I've been back in Tokyo for a few days now, but I can't get the trip off of my mind. Personally, the best part was being reminded about what it felt like when I first came to Asia. Many of the mysteries of Japan have slowly unravelled for me, but Hong Kong presented a fascinating new world with a mysterious culture. I could feel that same sensation in my gut that I first experienced when I witnessed Japan with fresh eyes. I was a foreigner in a land filled to the brim with people each with their own individual story.

The sensation followed me home. I was only gone for 5 days, but it must have been much longer. The sites, smells, and atmosphere of Tokyo all felt new, as if I were re-experiencing them all over again.

GO!GO!7188 - Ultimate Exclusive Shitty Fan Photo

This past evening, I was again invited to see GO!GO!7188. I've been listening to their albums more lately and I'm getting bit by their bug more than ever.

Tonight's show was at La Cittadela in Kawasaki City. The band was on fire as usual, but due to outside circumstances, the show was a bit unfortunate. Whoever was running the soundboard was asleep at the wheel. The bass was completely buried in low feedback, totally obscuring Akko's virtuosic playing. And worse, the band wasn't given much time to play in the lineup. A group of their stature deserve more time, or at least an encore.

The plus side was getting to hear new songs that the band is currently recording. The new numbers recalled the cross Asian-Rock hybrid of their earlier hit song Ukifune, but have more of an 80's pop feel.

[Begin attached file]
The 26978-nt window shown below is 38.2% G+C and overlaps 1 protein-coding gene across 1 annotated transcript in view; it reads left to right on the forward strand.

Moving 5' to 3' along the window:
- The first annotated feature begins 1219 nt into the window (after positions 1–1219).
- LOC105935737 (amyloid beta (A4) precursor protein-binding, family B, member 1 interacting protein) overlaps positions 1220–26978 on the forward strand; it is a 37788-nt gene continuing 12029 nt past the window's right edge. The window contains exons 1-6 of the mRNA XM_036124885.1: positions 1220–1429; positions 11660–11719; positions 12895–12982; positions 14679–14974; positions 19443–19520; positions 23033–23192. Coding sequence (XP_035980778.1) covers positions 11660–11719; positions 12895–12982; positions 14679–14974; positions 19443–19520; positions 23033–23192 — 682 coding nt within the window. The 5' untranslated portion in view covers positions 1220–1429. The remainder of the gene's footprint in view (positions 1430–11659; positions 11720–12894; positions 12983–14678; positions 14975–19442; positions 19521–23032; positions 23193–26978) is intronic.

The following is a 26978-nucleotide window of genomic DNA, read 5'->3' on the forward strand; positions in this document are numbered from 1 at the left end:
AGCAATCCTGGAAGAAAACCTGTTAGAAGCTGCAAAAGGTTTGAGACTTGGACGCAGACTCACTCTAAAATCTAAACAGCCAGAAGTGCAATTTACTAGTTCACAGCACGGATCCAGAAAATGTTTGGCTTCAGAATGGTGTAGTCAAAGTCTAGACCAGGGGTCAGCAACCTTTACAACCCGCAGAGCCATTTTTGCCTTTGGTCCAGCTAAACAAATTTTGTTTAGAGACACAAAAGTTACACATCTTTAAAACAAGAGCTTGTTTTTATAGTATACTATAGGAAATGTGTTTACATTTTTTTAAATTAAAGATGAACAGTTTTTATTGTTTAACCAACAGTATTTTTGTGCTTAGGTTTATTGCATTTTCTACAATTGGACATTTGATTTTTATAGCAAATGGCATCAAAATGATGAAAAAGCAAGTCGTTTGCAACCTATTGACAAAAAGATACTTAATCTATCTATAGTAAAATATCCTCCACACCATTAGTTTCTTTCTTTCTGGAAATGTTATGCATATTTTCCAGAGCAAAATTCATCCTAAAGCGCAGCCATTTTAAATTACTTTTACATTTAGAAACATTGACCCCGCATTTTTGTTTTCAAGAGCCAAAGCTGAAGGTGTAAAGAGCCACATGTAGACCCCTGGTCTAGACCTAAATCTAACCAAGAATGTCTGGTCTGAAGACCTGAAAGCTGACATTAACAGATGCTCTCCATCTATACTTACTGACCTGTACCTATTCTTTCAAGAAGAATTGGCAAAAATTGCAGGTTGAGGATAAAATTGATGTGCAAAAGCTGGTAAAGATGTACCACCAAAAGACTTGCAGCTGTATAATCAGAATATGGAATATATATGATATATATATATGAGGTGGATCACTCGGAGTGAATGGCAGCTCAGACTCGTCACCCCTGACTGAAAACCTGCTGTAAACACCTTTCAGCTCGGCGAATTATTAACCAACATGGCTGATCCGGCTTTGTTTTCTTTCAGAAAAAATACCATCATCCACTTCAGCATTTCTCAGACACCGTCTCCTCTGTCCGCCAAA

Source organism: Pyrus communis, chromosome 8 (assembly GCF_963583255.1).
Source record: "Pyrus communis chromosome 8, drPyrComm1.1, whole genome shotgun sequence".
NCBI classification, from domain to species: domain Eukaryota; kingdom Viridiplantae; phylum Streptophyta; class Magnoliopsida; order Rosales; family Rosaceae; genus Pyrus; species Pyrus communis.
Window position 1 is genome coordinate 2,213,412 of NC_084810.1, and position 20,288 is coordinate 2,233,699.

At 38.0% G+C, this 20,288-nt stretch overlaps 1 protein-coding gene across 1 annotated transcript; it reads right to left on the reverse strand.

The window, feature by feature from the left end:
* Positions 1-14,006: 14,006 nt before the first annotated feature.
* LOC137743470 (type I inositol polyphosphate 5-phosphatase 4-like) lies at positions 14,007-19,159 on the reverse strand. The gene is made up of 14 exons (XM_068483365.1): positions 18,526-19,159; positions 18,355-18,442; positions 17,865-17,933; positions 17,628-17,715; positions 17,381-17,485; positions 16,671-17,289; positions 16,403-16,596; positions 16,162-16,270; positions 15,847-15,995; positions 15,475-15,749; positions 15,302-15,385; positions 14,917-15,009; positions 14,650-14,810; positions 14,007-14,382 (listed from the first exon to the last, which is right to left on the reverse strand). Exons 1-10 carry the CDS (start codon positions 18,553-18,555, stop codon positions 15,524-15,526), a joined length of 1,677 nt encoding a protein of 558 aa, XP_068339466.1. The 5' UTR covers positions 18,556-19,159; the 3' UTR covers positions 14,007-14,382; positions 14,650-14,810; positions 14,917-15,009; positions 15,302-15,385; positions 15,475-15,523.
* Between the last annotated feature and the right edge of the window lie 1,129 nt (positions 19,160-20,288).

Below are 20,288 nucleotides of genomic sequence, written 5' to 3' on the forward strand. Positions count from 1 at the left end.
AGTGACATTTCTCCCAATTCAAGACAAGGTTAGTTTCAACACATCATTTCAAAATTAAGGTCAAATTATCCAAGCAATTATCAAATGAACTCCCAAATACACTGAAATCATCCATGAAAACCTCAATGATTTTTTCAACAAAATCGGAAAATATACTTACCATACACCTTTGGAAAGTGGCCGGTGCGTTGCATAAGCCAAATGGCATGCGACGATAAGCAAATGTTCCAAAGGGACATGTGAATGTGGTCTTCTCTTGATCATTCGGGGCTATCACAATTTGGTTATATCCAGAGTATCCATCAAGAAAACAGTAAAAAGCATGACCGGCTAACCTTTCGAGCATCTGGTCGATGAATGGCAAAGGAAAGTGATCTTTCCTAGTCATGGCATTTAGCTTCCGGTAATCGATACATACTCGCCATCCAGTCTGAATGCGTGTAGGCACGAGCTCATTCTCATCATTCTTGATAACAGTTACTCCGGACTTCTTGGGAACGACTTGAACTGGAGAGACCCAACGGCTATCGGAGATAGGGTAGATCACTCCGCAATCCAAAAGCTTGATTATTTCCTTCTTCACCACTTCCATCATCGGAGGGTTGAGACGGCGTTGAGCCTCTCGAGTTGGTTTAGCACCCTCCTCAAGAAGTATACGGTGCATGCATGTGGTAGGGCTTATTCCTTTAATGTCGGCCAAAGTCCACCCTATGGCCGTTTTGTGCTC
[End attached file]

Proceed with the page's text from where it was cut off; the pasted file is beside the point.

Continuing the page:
After the show backstage, I was attacked by my usual case of butterflies that I often experience when confronted by awesome Japanese rockstar chicks. While this fan was posing for a photo with the band, I pulled out my camera and snapped my own picture. It was an ad hoc maneuver intended to break the ice, but it only made me feel more awkward.

Left to right, bassist Akko, an eager fan, and guitarist Yuu. Drummer Turkey was hanging out elsewhere at the time.

All the members of the group are wicked friendly and they all remembered meeting me last time, but we were only able to share general greetings. Deep conversations about the nature of rock 'n' roll will have to wait until next time.

For now, I'll leave you with a great music video for their song 片思いフィター [directly translates to Unrequited Love Fighter]

Monday, February 1, 2010

Tance Boy Rocks the Ruby Room

Tance Boy was back this weekend at the Ruby Room for another hot set. Awesome moves, stylish looks, and a simply great sound, these guys are one of the most fun bands I know in Tokyo. Their energetic rock songs are held together by Yun's undeniably bright frontwoman personality and Take's melodic and catchy guitar riffs that stick in your head for hours after each show.

As organizer of the event, I was more than a little on edge before the show trying to get everything in order. I neurotically asked Yun how long they were planning to play. "We want leave them wanting more," she said to me with a big smile.

I think they lived up to their promise. Even with Ruby's dinky sound equipment, they were able to play some of their songs the best I've ever heard them. The band was on fire and everyone in the small yet intimate audience was fully captivated.

Standing out in my mind was their classic tune, Fiat. Hear it on their myspace page. Slightly in contrast to their other brighter songs, I like how the chords have a dark and deep quality.

One of the challenges and pleasures of working with Tance Boy is that they fall far on domestic side of the international music scene in Tokyo. Their following is mostly Japanese and none of the members speak English. When I first pitched them the idea of getting them to play at the Ruby Room, there was some unspoken trepidation, but once they realized that I was a bona fide fan, they were quick to warm up to me.

Catch the band this Thursday at Shibuya's O-Crest.

Bassist Yoshimi

Yoshimi, Yun, and Take
Saki on drums, slightly visible in the back
By the way, of no consequence to Tance Boy, I ran into Tigarah at Shibuya's Mos Burger earlier in the evening.